Fishkill Ridge
Community Heritage

Water Wars

   

Water and Stones Vol. 9 - No. 9
September 2004
THE GREEN SHEET
Environmental Advocates of New York's Statewide Bulletin Board

Copies of The Green Sheet can be downloaded free of charge at The Green Sheet.


CRISIS MANAGEMENT

A growing body of scientific evidence points to water scarcity – or, more accurately, water mismanagement – as a top environmental and social issue of the 21st Century. In August, two major news stories punctuated this looming threat. The Pacific Institute, a leading California think tank, released a report showing that U.S. businesses have failed to prepare for inevitable shortages of fresh water over the next few decades. And a conference in Stockholm of 50 international organizations and 1,200 water experts from more than 100 countries warned that future water wars between nations are becoming almost inevitable. A major component of the problem, according to many scientists and policy-makers, is that highly industrialized, water-rich countries and regions don’t understand their vulnerability. One such region is the Great Lakes Basin, parts of eight U.S. states and two Canadian provinces that make up a watershed that is home to 20 percent of the world’s available fresh surface water, and 95 percent of the freshwater in the United States. In 1998, the basin received a major wake-up call when a Canadian company acquired a permit to ship a million gallons of Lake Superior water a day to Asia. The permit was eventually rescinded, but the incident served notice that the waters of the Great Lakes are not necessarily secure.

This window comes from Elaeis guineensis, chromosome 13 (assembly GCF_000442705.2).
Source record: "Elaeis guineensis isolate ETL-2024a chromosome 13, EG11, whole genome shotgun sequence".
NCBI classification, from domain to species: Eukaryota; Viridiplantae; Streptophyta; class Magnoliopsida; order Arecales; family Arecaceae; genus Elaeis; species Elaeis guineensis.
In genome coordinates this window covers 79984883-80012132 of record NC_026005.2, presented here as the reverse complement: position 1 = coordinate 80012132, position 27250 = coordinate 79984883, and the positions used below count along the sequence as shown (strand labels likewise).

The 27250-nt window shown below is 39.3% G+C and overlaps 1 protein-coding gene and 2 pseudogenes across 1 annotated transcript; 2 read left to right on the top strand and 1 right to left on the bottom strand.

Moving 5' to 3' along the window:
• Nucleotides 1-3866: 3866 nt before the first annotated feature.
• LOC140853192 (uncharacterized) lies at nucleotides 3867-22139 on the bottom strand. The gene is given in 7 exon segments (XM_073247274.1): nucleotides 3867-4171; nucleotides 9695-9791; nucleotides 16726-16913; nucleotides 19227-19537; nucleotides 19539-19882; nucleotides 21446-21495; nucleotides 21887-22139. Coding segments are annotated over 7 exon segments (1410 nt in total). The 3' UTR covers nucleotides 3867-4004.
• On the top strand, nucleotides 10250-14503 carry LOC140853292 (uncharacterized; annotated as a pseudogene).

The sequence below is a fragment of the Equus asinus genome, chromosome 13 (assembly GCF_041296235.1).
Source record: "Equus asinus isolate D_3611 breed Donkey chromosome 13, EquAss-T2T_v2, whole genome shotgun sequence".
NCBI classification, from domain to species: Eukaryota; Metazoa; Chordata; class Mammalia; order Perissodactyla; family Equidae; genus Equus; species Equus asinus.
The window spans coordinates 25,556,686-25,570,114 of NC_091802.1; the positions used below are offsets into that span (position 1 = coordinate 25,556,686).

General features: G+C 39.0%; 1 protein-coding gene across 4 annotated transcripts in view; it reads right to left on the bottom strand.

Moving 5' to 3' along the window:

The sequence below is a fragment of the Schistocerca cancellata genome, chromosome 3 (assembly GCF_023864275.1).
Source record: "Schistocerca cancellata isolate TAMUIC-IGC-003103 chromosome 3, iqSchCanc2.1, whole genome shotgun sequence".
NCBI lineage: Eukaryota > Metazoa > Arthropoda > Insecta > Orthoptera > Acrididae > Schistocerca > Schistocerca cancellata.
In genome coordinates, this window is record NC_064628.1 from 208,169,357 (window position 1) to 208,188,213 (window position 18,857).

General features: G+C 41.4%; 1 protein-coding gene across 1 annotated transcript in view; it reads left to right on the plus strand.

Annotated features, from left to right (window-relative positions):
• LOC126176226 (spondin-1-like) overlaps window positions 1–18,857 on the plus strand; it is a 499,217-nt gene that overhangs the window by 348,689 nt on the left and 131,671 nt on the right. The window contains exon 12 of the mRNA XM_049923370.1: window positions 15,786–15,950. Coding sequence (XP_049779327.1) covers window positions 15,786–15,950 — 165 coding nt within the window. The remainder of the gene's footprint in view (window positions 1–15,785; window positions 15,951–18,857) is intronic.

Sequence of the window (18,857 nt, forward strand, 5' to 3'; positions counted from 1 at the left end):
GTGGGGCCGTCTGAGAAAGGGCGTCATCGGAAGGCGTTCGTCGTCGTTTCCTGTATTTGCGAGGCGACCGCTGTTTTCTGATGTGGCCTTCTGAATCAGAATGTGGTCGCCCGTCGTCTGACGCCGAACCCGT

In fact, scientists who have studied the watershed say that withdrawals or diversions amounting to more than 1 percent annually will cause Great Lakes water levels to drop. In June, 2001 the eight governors and their Canadian counterparts met in Niagara Falls, New York and signed a document called Annex 2001 – an outline for amending the Great Lakes Charter, the international agreement that regulates water issues in the basin. Among the principles they agreed to were holding to a set of strict regulatory standards that would give preference to conservation methods in preventing any net water loss, preclude individual or cumulative impacts to the quantity or quality of the waters, and improve the natural resources of the basin.

A draft of the new agreement was released for public comment in July. Although many of the details are very good, the document needs some revision.

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